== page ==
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Encouraging Heroes. You can be one too.

It’s a naïve tendency, really. People assume that because they’re happy and getting ready to experience something wonderful and new that it’s always best to tell anyone and everyone who will listen. This includes going on vacation.

You post to your Facebook about your intent to leave. You post “updates” of when you leave the house; you are en route to your airplane. Your kids snap some silly pictures at the airport for Instagram, or post a public “see you later!” update on their Facebook. Maybe you even share with your friends how long you’ll be gone (and therefore, how long your home will be empty).

This form of over-sharing exposes you to more than the eye-rolling of your friends and family. It can also lead to a break-in.

When “TMI” Leads to Crime
social media icons on phoneA burglary ring was busted in 2010 that had managed more than 50 break-ins in the state of New Hampshire, stealing at least $100,000 worth of valuables. How did they do it? The group would sweep Facebook for profiles that shared the location of the user. The thieves would then strike when the hapless victims were away from home.

Sometimes you don’t even have to leave on vacation to be victimized. Keri McMullen simply posted a Facebook status that she was headed to a concert; when she got back, over $11,000 worth of property was missing. Luckily, McMullen had installed surveillance cameras. By posting the images to the very same Facebook account, she learned the “friends” responsible had gone to high school with her. Another reason to think twice about who you reconnect with!

No matter how the TMI comes about, whether it’s you mindlessly tweeting that you’re out of town or your son or daughter’s account being set to share their status update location automatically, that information is getting out there. Protect yourself and your family by being sure your social media accounts can’t share your location and thinking twice before you tell where you are. You may give just enough of a hint that leads to a break-in.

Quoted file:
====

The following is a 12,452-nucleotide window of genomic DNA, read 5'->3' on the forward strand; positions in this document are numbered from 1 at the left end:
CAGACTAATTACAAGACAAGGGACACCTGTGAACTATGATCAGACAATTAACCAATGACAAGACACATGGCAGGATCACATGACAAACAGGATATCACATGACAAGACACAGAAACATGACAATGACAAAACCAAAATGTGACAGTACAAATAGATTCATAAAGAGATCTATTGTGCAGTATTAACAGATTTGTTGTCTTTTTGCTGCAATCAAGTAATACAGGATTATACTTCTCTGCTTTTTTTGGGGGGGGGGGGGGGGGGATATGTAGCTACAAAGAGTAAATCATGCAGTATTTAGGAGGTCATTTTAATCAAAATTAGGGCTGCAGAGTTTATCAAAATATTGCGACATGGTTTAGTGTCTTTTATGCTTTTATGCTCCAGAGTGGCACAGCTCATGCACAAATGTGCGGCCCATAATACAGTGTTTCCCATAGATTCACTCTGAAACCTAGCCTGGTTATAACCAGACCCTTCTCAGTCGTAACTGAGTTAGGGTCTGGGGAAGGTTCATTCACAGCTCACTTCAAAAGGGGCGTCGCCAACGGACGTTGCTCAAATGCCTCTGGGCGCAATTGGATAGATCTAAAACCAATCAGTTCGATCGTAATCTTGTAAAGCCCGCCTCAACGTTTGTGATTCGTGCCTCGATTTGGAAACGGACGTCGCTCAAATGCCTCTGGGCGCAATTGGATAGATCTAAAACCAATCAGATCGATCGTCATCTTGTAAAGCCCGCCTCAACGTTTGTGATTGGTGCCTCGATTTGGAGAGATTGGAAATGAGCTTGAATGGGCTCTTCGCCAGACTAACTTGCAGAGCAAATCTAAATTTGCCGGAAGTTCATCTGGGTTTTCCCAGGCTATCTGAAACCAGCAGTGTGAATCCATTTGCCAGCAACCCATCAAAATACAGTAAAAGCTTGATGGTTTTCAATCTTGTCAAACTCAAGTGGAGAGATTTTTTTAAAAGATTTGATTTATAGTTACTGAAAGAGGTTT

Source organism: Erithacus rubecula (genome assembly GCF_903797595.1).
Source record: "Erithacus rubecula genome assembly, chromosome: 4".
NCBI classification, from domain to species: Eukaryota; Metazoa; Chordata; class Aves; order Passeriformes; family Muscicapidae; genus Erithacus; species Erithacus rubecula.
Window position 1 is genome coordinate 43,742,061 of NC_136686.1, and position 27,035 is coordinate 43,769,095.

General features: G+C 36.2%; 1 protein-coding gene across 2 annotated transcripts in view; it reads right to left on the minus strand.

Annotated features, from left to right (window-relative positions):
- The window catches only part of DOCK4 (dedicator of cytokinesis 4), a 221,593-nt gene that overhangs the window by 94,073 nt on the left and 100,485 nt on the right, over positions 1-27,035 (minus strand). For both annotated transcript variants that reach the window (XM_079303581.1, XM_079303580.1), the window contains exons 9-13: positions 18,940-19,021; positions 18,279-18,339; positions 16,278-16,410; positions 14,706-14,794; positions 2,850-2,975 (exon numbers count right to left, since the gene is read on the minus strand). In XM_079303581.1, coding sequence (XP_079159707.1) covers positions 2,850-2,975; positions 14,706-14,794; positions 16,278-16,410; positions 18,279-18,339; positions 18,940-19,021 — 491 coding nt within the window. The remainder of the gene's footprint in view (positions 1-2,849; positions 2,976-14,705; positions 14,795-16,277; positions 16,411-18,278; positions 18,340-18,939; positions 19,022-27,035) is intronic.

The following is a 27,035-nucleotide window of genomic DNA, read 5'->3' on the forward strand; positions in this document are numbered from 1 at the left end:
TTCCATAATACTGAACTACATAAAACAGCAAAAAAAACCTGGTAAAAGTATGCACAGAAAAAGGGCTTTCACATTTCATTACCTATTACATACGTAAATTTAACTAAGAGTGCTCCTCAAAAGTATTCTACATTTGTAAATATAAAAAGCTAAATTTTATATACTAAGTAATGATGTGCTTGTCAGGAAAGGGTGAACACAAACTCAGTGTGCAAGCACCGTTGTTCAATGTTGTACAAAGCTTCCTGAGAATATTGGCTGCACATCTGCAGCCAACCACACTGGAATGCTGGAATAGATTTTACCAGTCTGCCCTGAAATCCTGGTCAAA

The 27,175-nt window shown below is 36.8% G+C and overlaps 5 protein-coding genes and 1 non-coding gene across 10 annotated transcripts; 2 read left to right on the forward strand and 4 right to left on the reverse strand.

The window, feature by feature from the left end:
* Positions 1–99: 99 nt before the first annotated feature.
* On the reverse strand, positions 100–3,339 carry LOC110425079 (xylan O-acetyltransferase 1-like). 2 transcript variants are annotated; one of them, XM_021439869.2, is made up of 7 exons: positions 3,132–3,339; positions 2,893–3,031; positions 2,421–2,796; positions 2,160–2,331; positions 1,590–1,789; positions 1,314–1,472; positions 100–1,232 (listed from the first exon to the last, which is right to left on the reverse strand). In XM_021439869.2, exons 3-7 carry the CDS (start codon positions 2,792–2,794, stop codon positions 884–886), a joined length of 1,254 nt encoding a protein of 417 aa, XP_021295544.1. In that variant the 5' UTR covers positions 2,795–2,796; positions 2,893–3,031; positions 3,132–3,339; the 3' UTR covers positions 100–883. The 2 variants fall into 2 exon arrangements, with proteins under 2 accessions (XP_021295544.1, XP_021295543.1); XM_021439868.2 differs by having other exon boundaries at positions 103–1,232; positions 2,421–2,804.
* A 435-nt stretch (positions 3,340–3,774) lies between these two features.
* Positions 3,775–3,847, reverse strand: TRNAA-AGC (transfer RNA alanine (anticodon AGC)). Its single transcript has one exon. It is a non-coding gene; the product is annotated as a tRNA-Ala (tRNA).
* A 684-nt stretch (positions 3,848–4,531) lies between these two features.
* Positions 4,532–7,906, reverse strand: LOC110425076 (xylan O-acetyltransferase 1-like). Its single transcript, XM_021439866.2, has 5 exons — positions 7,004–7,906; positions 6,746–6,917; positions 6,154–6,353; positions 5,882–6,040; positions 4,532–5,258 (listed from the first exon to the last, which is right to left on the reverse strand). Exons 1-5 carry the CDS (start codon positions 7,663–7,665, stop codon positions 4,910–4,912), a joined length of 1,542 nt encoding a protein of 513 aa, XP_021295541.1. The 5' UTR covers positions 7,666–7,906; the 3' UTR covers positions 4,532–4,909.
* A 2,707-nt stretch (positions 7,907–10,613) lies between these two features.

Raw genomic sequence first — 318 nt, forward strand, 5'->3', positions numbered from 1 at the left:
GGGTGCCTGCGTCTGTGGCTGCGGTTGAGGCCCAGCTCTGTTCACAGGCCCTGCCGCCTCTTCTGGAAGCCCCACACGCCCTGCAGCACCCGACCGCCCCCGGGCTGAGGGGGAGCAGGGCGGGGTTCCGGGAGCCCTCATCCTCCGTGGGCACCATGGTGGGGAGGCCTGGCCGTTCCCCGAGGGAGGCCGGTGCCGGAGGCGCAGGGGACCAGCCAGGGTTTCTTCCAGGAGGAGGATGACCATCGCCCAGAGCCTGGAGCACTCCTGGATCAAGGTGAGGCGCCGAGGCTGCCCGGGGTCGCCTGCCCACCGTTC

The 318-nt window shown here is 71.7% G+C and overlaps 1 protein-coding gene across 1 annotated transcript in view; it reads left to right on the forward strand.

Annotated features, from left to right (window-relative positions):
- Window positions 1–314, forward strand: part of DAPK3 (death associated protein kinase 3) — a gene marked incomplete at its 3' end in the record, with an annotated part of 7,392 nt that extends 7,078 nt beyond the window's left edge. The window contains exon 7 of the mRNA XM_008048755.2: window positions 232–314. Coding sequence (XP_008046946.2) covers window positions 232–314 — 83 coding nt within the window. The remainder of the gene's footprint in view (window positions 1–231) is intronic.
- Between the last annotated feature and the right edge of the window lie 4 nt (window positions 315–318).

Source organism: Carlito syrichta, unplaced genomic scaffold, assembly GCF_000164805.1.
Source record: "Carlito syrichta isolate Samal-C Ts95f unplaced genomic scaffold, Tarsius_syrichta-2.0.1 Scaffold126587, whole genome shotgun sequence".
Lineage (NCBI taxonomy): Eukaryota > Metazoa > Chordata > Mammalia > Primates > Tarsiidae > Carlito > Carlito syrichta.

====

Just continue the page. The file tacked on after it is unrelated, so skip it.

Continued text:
Not Everyone on Your Friends List May Be a Friend
McMullen learned the hard way that not everyone who you add as a contact is necessarily a friend. Some people add friends looking for vulnerabilities that they can use to rob you. This includes your name and address, your work hours, the route you take to get to and from work, or whether or not you use public transportation. And of course, if you intend to go on vacation or be out of the house for days at a time.

Because the new age of social media has made people more social than ever, “friending” others leads to the misguided belief that they can be trusted. This isn’t always true. It’s best to privatize your accounts as much as possible and make use of custom privacy settings to ensure that you have a small circle of trustworthy friends.

Some pride themselves in having thousands of online friends to share their lives with… until a break-in occurs. Then it’s a matter of sorting through thousands of individuals to figure out who may have done it—assuming the guilty party or parties are still on your friends list. With so many names to keep track of, it’s easy to friend you just long enough to rob you, and then disappear into an online crowd of strangers. Don’t let this happen to you; be sensible about what you share online.

Adrienne is a freelance writer and designer interested in social media and its implications in the modern world. To read more of her work, visit her personal design blog.

Images courtesy of Jason Howie and Eastlake Times via Creative Commons license, some rights reserved.